Saturday, September 18, 2004

Response for Greg


As far as the election is concerned, I suppose I more or less agree with you, although I see very little complexity in the whole sha-bang, and there was a time when it made sense for candidates to travel around the country in the same train and debate each other before assembled audiences in various cities. On the other hand, the tendency to universalize one's sentiments is, I think, a contrary process to that of picking a brand-name shoe. The latter process is in form of joining a social formation, while the former is an act of declaring one. Moreover, the latter is, in some sense, possible to do--you can indeed "join" the in-crowd. You cannot read other people's thoughts. I think the question remains open.

Still unjustifiable:

I have never had the chance to read this Orwell piece on Ghandi, so I hope you can provide it to me. I wonder, however, if drawing a distinction between one's morality and one's "humanity" is actually reasonable; almost, certainly this distinction is not constructive, except in case you propose that moral behavior is equivalent to adherence to a certain body of rules. Without this proposition, I think this divide is simply an invitation to obfuscate in questions of moral (or humane, if you prefer) behavior. Certainly, a particular rule can turn out to run counter to warm-blooded concerns, but it seems to me, that in order to make this distinction one, in fact, shifts the usual (canonical?) sense of "morality" onto the word "humanity" and then makes an equivalence of "morality" with "law." I can't see how this shifting process is useful. (As far as Ghandi is concerned, I have some difficulty believing that a man who valued Life so much that he would allow his own children to suffer for its sake would then prescribe mass killing of any kind. Like I said, I would like to see the article. A more relevant form of resistance, I think, would have been non-cooperation with Nazi "resettlement" policies: what do you do to 10,000 people, in a peace-time urban setting, when they don't show up when and where they're told to? If you kill 10,000 people in their urban homes, how do you dispose of the bodies in a sanitized fashion?)

All of this, I believe, rather misses my point however. To illustrate, let's return to the World War, Act II, example. If the war was strictly inevitable, then the moral question I posed is not at issue--I think, at base, your position requires that the World War, Act II, was inevitable, more or less, from Hitler's acquisition of power. You will have to decide independently whether it is morally acceptable to kill people, like Germans, who are fighting for the Dark in hopes of preserving your own people or, more tenuously, your own way of life. (I hold that it is not.) Supposing the war is unavoidable, the moral questions lay only in the fighting of it.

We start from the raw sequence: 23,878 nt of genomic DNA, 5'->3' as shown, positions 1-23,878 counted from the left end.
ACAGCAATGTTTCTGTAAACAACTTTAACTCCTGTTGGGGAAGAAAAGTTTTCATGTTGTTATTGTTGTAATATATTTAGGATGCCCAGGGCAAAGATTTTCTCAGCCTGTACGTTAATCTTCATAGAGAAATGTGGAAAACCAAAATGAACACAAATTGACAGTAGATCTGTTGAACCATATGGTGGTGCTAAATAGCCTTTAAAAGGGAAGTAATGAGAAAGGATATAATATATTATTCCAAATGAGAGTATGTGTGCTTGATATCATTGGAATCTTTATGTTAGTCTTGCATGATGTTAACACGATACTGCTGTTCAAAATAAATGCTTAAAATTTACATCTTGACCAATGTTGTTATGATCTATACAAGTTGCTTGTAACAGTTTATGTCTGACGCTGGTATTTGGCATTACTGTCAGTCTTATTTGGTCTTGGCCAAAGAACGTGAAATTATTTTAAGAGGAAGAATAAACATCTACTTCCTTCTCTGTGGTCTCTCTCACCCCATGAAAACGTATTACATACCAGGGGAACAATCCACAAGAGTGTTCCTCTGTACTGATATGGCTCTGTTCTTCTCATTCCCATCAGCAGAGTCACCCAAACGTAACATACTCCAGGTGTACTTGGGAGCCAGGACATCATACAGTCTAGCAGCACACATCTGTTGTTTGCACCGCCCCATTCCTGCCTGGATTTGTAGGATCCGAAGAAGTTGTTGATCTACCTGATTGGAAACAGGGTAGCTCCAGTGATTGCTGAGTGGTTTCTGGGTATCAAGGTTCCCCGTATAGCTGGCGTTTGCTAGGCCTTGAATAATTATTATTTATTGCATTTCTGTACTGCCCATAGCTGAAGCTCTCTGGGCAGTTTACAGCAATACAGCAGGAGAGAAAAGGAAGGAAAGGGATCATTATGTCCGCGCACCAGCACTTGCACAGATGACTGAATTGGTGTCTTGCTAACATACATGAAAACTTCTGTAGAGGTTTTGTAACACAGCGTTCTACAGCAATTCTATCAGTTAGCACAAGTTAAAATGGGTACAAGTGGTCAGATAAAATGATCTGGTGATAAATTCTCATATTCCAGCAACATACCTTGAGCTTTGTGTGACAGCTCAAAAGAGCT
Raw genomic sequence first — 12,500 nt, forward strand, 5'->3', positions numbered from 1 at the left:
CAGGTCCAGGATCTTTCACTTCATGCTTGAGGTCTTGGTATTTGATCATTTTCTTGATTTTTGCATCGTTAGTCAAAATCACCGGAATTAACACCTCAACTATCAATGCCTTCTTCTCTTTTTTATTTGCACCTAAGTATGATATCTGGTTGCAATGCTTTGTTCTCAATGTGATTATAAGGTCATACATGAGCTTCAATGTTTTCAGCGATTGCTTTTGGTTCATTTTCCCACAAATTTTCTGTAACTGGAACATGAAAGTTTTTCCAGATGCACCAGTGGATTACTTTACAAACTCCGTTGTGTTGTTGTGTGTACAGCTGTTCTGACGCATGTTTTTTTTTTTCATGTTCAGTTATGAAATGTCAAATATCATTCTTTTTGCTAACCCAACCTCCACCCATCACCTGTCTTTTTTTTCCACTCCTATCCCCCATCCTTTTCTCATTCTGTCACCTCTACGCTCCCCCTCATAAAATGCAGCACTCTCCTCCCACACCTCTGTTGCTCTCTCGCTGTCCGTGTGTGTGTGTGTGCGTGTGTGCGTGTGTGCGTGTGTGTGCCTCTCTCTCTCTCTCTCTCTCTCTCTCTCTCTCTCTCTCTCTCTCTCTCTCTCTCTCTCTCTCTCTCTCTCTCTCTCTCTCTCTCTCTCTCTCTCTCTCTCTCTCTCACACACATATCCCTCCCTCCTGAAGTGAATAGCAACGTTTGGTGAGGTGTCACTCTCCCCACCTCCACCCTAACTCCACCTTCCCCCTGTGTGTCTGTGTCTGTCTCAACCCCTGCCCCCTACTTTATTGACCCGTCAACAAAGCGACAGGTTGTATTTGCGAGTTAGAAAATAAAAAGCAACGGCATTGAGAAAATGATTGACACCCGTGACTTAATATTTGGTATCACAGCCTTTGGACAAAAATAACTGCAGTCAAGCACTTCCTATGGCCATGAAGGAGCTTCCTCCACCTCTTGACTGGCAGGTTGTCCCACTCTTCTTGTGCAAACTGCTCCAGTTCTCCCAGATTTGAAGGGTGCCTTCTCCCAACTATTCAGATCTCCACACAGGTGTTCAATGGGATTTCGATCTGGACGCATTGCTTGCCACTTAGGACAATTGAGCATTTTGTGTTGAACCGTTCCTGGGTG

I do not suppose this. I reject this. In the example, my hope was to show that even the "good war" was not inevitable, in the sense that means were available to avoid it in the early 1930s. Now, if you are in a position to eliminate the occurrence of a period of "violence and strife," it is obviously incumbent upon you to do so. Moreover, I can't think of a modern war off the top of my head for which there were no signs of the impending conflict at least several years preceding, and it is here that the philosophical justification of the war should be considered. Taken together, we can say that if a war is philosophically justified, it most also justify the (strictly) needless murder of all of its victims--where "needless" is considered relative to a time of peace, rather than in the balance of horrors that is seen in "inevitable war." I can not imagine such a justification--short of, say, extermination by alien invaders from a distant galaxy.

So back to you on this one, Greg.